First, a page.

The NCAA tournament is down to two: Michigan and Villanova. Those two teams won national semifinals at the Final Four on Saturday, setting up a championship game meeting on Monday. That game will tip at 9:20 p.m. ET on TBS and March Madness Live.
Villanova will be the favorite, probably narrowly, at most sports books. The Wildcats trounced Kansas in their semi, while Michigan ended Loyola-Chicago’s Cinderella run.
These teams’ strengths counter each other perfectly.
Villanova has the best offense in the tournament, and Michigan has the best defense. Both teams are solid on the other end of the floor, too, but that’s where the power is.
Nova’s offense is a blast. The Wildcats are historically in love with the three-pointer, and they used it to run Kansas out of the Alamodome on Saturday. Michigan is as tenacious as any team in the country at defending the three-point line. Only about a quarter of the shots teams attempt against Michigan are three-pointers, one of the lowest marks in Division I.
In general, a lower-scoring game should favor Michigan. The Wolverines can limit almost any offense, but Villanova’s is the hardest challenge they’ve seen yet.
The teams play similar styles. Both move deliberately and prefer to set up in the half-court. Both put a premium on avoiding turnovers. Both space the floor, though Villanova takes the “quick passing to set up threes” game to an entirely different level. Jay Wright and John Beilein, the two head coaches, are among the best to ever do the job.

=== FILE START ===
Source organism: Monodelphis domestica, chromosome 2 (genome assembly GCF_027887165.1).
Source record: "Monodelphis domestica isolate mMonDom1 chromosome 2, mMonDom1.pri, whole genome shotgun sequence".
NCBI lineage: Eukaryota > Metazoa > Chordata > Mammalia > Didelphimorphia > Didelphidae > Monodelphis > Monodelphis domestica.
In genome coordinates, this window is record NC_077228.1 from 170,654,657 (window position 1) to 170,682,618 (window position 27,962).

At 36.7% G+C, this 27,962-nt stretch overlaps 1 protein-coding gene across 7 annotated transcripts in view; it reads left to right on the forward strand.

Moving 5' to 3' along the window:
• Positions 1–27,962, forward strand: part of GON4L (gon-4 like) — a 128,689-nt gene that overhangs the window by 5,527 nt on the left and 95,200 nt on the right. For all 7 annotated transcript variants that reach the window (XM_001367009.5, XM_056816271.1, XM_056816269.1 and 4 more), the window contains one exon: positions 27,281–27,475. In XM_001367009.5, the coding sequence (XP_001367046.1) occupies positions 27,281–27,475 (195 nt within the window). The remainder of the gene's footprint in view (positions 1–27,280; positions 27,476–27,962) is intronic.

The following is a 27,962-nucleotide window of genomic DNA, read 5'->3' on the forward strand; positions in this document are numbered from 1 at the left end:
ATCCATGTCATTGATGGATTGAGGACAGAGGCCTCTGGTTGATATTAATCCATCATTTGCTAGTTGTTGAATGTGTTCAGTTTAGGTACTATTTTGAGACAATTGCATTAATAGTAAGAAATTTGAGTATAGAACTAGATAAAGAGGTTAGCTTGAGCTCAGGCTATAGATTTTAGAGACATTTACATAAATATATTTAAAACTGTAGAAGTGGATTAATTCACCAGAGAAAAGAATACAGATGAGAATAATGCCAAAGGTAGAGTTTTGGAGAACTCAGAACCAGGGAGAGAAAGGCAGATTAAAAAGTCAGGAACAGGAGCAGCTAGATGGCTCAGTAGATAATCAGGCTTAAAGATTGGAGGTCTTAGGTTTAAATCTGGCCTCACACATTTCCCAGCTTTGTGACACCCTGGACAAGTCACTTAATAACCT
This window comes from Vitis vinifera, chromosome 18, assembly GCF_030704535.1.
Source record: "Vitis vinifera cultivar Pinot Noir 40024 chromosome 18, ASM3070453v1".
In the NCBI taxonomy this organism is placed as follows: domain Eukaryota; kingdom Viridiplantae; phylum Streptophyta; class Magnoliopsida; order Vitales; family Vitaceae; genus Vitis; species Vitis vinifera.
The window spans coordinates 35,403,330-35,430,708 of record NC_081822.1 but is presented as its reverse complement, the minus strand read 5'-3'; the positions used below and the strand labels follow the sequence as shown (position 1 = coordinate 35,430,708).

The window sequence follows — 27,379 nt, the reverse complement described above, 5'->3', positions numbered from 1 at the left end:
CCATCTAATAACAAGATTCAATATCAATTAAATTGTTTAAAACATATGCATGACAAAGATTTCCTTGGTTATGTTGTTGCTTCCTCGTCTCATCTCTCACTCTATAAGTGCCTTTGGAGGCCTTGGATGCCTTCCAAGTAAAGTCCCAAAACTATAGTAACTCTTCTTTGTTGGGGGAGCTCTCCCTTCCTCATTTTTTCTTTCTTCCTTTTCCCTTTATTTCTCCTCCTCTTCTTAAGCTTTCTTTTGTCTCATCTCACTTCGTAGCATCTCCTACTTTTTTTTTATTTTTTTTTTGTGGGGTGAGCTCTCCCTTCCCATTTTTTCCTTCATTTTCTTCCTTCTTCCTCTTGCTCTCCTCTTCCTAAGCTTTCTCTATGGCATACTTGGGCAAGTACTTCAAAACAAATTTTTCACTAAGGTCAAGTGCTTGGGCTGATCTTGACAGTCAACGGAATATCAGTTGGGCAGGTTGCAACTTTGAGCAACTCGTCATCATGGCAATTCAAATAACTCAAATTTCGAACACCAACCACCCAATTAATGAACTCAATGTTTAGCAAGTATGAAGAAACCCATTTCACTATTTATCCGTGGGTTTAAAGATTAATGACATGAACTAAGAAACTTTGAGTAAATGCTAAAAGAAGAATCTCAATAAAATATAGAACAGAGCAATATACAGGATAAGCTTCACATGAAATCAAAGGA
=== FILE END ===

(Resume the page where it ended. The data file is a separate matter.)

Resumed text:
Both teams present compelling storylines, even beyond the major stakes that accompany any national championship game.
If Villanova wins, that makes two titles in three years. That would be a mini-dynasty. Nobody’s won two titles in that span since Billy Donovan’s Florida went back-to-back in 2006 and 2007. Wright would elevate himself to a status among the best coaches in the history of college basketball, as he’d be the 14th to win multiple NCAA titles in DI.
If Michigan wins, it ends a long quest for both the program and its head coach. The Wolverines have won once before, in 1989, but have been left at or near the alter a couple of times since then. They got to the title game in 2013 before losing to Louisville, in a result the NCAA later vacated over a scandal at Louisville. Michigan fans probably still have nightmares about a bad foul call on guard Trey Burke that helped seal UM’s fate that night.
And then there’s Beilein. He’s been a head coach since 1992. He’s been to the tournament 12 times with three different schools. He’s won 541 games, 24 of them in the Big Dance. He’s gotten close to varying degrees a couple of times, most notably but not only in 2013. It really feels like Beilein should win a title sometime, and here’s his latest best chance.
Either of these teams will be a great champion. Villanova’s going to top off an incredible multi-year run, or Michigan’s going to find redemption. All that’s left is to duke it out.
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